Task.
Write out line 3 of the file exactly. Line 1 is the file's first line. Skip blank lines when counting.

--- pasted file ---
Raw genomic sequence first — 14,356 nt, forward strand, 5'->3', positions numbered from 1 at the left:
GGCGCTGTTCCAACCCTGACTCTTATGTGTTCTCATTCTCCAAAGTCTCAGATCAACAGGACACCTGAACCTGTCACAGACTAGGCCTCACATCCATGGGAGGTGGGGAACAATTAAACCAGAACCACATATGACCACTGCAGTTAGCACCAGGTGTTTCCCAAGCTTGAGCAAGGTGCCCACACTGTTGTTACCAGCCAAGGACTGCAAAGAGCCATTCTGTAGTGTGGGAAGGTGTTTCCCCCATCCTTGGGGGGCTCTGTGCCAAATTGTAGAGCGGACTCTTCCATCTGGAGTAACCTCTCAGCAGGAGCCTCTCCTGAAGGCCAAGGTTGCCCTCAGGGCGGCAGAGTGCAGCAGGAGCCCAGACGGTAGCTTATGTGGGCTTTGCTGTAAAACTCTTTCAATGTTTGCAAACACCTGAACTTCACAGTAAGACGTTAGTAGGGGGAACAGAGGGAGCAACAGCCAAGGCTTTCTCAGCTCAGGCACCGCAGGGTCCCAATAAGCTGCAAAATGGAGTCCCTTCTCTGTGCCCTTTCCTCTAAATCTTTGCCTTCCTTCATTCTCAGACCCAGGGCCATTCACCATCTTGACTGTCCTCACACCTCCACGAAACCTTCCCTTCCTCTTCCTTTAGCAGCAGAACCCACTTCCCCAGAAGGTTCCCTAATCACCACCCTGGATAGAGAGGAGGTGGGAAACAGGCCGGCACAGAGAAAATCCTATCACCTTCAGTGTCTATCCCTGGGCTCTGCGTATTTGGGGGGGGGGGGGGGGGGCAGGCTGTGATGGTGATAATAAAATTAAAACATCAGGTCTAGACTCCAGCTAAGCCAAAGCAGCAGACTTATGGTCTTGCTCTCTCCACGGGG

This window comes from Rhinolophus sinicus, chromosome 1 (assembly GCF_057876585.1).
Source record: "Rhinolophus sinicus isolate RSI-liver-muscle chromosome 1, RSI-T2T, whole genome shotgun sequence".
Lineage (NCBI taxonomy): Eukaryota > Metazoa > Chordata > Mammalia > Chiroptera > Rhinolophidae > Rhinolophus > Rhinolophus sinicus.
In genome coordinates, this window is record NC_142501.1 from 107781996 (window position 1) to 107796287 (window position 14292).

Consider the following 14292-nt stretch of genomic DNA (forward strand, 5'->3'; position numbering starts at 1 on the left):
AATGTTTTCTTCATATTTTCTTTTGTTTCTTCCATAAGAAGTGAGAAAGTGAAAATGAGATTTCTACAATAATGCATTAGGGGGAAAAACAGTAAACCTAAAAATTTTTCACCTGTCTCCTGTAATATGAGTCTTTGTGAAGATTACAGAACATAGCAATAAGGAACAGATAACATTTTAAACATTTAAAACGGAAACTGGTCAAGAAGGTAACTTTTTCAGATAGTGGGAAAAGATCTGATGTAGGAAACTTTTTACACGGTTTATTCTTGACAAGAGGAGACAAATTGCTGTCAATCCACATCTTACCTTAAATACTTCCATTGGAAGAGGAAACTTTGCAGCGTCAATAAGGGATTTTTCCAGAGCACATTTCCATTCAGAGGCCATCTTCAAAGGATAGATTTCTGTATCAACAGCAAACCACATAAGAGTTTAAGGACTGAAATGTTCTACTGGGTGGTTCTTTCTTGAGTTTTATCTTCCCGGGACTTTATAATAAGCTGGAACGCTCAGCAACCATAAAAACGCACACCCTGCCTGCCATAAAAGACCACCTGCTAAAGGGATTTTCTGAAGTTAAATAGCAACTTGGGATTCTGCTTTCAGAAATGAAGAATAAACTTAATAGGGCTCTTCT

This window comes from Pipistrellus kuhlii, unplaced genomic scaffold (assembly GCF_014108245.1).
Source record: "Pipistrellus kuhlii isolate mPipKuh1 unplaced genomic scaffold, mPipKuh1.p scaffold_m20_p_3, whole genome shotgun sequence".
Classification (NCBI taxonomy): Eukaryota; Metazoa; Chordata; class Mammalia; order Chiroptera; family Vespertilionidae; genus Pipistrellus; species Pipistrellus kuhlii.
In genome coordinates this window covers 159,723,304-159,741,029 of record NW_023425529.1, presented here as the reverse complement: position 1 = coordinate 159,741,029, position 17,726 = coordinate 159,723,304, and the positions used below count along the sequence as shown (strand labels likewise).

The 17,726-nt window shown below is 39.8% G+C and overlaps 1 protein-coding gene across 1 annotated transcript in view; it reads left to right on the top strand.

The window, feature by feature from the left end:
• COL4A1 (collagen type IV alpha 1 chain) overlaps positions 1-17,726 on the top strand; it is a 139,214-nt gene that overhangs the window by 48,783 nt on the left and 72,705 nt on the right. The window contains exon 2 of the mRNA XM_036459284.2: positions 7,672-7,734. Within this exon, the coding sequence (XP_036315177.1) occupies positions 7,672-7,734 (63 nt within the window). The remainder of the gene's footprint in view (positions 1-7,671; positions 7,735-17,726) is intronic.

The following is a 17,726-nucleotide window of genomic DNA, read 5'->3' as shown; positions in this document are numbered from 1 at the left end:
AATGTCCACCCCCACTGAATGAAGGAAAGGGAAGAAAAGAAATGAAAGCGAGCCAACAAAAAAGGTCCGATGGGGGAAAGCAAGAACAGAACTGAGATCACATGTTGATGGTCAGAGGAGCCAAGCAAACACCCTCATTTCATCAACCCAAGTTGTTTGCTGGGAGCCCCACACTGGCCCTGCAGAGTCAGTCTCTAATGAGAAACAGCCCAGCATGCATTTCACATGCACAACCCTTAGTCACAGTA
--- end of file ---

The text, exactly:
This window comes from Rhinolophus sinicus, chromosome 1 (assembly GCF_057876585.1).